Project title

Impact of moral distress and death and dying on physicians in Singapore




Consistent exposure to moral distress impairs a physician’s quality of life, personal and professional identity, heightens the risk of burnout and maladaptive coping strategies, impairs clinical decision-making, and hampers interprofessional interactions that compromise overall patient care. Perhaps one of the most common sources of moral distress is caring for dying patients. Our reviews on moral distress, and the impact of death and dying, reveal that when unsupported, these experiences undermine a physician’s ability to provide personalised, holistic, and patient-centred care.

Our reviews also suggest that a better understanding of how physicians cope is possible by charting changes in their self-concept of personhood or “what makes you, you”. To this end, we apply the Ring Theory of Personhood (RToP) to interviews with clinicians in order to map coping and maladaptation. To sketch the spectrum of coping responses, we invite palliative care, oncologists, renal physicians, and emergency physicians who care for those facing end of life, from sudden death to death following chronic illness. We believe that this will aid us in informing efforts to shape educational and support mechanisms to help physicians in these fields and beyond.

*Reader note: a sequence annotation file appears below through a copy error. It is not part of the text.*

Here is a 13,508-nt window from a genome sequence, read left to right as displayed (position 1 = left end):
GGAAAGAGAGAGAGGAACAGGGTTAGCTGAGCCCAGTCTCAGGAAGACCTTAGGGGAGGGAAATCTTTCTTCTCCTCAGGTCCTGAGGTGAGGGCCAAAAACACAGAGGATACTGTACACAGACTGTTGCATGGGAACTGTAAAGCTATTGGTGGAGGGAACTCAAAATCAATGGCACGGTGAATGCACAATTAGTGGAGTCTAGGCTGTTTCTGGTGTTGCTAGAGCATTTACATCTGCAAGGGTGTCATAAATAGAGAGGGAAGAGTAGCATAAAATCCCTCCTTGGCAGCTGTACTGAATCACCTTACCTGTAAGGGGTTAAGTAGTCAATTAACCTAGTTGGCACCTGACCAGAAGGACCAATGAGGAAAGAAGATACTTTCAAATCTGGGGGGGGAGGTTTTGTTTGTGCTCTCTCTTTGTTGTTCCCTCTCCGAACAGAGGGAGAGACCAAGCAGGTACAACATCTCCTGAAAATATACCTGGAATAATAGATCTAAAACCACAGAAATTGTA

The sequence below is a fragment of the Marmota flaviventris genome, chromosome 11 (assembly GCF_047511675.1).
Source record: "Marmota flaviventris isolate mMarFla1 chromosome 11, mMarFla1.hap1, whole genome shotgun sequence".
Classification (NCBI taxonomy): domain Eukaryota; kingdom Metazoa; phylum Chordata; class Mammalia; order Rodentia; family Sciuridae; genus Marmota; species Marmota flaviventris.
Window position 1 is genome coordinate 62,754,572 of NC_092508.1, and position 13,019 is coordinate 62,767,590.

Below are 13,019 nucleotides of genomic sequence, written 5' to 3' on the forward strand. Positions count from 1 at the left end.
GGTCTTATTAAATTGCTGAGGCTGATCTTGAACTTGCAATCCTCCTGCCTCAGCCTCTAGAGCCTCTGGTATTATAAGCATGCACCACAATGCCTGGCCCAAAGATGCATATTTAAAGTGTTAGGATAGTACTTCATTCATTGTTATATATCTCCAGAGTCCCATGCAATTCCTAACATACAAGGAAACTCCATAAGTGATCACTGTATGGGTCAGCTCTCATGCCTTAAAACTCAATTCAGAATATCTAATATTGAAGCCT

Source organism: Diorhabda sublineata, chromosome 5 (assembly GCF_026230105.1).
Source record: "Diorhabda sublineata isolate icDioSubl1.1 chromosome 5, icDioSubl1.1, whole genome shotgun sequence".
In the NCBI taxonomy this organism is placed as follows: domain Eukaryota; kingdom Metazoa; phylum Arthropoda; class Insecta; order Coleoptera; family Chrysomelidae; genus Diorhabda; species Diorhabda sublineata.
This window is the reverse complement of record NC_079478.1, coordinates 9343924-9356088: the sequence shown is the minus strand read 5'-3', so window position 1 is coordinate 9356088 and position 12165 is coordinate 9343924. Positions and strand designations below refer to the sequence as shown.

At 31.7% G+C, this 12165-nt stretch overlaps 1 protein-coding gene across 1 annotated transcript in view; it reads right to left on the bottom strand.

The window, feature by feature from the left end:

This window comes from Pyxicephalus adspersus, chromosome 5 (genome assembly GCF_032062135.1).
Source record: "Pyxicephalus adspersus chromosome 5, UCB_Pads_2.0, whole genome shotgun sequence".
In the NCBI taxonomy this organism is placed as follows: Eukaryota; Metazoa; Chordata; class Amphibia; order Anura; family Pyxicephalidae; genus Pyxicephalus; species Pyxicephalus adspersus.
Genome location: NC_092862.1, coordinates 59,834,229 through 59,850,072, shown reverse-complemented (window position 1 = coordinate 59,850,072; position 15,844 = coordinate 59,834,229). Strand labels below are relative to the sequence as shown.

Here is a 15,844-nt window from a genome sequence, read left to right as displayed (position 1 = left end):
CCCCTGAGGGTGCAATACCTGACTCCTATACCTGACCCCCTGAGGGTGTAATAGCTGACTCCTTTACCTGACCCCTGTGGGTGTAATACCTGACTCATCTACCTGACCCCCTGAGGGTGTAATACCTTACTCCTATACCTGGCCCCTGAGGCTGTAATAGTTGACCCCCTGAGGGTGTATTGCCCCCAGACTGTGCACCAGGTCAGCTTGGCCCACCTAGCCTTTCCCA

RToP-guided semi-structured interviews with oncologists, palliative care, renal physicians, and emergency physicians caring for the dying will guide better individual support and shape the general training of physicians in these fields and beyond.


This research aims to provide a holistic understanding of how caring for dying patients affects physicians, and provide clarity on their experiences, support for their coping mechanisms, and guide the design of educational initiatives to support and improve the wellbeing, coping, and efficacy of physicians working in this space and beyond.